BioEnergy Research, 2014, Volume 7, Issue 3, pp 1060-1062.
Brian K. Richards, Cathelijne R. Stoof, Ian J. Cary, Peter B. Woodbury.
- Department of Biological & Environmental Engineering, Cornell University, Ithaca, NY, 14853, USA and
- Department of Crop & Soil Sciences, Cornell University, Ithaca, NY, 14853, USA.
Growing bioenergy feedstocks can provide a long-term sustainable production system for marginal land resources and is essential for minimizing food vs. fuel competition for prime croplands. However, the term “marginal” is too often used in research reports without being defined. We here suggest that clearly specifying the biophysical factors and agroeconomic context contributing to marginality will greatly enhance the utility and comparability of published research.
Discussions of renewable bioenergy feedstock production frequently cite the use of marginal agricultural lands in order to minimize food vs. fuel competition on prime farmlands. However, “marginal” is often used in a subjective sense for less-than-ideal lands without sufficient specificity. This vague and subjective use of “marginal” to describe non-prime land is not new: in 1932, Peterson and Galbraith lamented that “the word marginal has perhaps been too glibly used in recent years … [as] little more than a convenient expression for land that is barren, rough, inaccessible, or possessed of other undesirable characteristics or relationships.” They pointed out that “marginal” is an economic term that represents the point where potential returns at best break even with the costs of production. Analysis of literature showed that use of the term marginal in the context of bioenergy is rapidly increasing, although often without sufficient qualification.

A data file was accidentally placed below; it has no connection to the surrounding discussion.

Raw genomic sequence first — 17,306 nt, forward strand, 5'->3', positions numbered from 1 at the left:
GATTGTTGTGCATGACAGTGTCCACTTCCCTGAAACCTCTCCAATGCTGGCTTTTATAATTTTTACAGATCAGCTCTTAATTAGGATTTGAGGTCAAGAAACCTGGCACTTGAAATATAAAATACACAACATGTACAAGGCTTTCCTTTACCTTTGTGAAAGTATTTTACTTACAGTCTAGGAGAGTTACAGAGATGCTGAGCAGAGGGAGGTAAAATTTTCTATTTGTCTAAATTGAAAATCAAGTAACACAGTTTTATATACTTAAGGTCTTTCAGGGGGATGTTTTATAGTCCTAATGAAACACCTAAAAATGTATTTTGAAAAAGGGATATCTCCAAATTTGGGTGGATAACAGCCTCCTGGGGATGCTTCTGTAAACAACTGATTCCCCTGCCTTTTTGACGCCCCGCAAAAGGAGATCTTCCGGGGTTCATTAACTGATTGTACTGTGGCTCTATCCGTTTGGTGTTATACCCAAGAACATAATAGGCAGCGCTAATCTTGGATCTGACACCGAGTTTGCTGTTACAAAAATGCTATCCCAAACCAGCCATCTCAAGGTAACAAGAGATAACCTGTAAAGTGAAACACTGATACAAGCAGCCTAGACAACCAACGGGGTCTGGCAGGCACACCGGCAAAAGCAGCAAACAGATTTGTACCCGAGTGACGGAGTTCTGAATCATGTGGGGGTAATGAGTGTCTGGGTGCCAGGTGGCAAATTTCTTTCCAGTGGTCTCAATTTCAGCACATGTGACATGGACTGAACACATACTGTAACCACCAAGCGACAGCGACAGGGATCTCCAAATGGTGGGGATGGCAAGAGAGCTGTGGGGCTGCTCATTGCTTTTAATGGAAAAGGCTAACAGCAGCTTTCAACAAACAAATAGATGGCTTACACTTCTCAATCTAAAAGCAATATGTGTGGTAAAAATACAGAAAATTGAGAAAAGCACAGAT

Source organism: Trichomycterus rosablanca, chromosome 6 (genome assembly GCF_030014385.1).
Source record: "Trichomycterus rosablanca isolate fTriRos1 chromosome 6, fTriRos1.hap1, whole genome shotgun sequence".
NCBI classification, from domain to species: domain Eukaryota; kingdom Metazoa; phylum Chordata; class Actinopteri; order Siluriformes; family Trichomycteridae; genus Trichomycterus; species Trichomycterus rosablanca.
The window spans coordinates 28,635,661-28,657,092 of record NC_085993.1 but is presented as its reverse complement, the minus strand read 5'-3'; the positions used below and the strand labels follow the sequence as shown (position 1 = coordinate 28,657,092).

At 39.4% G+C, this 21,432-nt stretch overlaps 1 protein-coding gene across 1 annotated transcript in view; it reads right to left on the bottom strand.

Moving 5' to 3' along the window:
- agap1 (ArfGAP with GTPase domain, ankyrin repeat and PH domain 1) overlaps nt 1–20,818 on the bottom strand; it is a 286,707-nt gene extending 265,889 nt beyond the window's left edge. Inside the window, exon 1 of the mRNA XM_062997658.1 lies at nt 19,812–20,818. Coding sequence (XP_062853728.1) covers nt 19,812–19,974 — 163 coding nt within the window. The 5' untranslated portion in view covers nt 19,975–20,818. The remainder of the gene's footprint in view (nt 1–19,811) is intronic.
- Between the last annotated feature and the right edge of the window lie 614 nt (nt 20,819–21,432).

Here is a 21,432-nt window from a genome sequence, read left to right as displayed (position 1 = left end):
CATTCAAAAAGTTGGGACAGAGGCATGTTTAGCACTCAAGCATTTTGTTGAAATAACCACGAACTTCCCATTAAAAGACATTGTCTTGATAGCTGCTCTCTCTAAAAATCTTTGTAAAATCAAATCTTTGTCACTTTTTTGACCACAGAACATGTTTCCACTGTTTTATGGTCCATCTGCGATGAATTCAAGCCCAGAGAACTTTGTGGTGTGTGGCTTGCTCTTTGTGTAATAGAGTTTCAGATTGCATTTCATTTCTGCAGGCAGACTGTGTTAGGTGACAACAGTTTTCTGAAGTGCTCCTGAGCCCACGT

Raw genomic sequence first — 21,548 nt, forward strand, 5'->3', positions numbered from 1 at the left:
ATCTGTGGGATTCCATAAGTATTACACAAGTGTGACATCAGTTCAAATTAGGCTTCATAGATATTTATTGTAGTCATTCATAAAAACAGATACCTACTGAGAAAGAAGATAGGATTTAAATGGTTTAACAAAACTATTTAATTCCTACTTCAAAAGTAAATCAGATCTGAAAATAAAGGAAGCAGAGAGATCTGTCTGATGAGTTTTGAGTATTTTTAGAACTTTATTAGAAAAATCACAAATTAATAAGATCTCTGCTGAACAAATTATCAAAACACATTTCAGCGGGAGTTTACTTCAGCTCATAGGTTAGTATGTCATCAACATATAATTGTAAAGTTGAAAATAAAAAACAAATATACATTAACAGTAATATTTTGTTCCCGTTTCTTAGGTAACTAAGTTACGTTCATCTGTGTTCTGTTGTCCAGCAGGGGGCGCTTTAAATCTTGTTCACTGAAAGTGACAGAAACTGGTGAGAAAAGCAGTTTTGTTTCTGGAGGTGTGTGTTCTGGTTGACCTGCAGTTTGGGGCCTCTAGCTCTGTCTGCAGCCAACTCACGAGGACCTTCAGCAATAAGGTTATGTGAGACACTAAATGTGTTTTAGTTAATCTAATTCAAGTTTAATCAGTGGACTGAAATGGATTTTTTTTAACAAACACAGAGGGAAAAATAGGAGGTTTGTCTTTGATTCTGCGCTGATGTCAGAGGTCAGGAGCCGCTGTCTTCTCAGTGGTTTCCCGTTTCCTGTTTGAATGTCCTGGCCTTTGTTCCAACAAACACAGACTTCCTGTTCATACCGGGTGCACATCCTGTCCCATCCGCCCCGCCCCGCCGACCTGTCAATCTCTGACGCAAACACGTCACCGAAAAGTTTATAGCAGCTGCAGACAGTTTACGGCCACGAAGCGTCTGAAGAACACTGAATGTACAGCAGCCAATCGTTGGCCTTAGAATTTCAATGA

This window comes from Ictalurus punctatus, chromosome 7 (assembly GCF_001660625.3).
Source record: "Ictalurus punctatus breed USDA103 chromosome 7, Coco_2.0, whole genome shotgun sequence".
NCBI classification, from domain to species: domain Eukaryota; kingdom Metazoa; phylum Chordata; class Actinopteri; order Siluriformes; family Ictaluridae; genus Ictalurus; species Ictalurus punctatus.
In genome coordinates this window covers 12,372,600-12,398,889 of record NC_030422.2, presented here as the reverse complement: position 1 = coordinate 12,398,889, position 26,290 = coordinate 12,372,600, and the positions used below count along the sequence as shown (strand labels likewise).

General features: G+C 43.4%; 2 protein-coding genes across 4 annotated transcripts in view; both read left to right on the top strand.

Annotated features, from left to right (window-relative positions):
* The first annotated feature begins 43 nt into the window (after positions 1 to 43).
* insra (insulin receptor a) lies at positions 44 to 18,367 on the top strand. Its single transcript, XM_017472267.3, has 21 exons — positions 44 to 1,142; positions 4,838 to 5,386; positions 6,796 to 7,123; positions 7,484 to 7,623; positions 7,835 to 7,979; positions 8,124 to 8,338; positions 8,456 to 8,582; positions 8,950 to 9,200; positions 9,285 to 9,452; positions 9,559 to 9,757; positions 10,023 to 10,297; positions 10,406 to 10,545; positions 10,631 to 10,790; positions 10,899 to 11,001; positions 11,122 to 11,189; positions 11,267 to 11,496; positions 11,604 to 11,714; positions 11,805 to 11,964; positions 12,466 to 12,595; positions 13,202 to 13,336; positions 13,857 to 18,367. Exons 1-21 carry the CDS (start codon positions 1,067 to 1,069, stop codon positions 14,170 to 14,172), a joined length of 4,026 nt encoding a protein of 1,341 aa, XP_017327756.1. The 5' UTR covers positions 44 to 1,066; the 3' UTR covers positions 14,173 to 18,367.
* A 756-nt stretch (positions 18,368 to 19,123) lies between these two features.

Our modest proposal is simply that authors reporting on marginal soils and marginal lands clearly state the context, definition, and specifics of marginality. Reporting of soil series and related taxonomic information is essential for describing the soils in question, but this alone is not sufficient. This is because marginality is not a fixed quantitative threshold but rather a relative ranking that reflects the effect of multiple biophysical characteristics on the costs and sustainability of production in a given agroeconomic context. Changes in the agroeconomic context thus can change whether or not a given soil is considered marginal, so highlighting those specific physical characteristics that prevent profitability in the production system(s) being described is helpful.
Clear specification of both the biophysical factors and the present agroeconomic context will better inform the reader, aid in the re-assessment of findings in light of different crops or changing economic conditions, and will facilitate broader comparisons of studies conducted on marginal lands. Given the essential role of marginal lands in bioenergy production, the long-term usefulness of research publications can be improved by clearly defining both the biophysical and economic contexts that render their study sites marginal.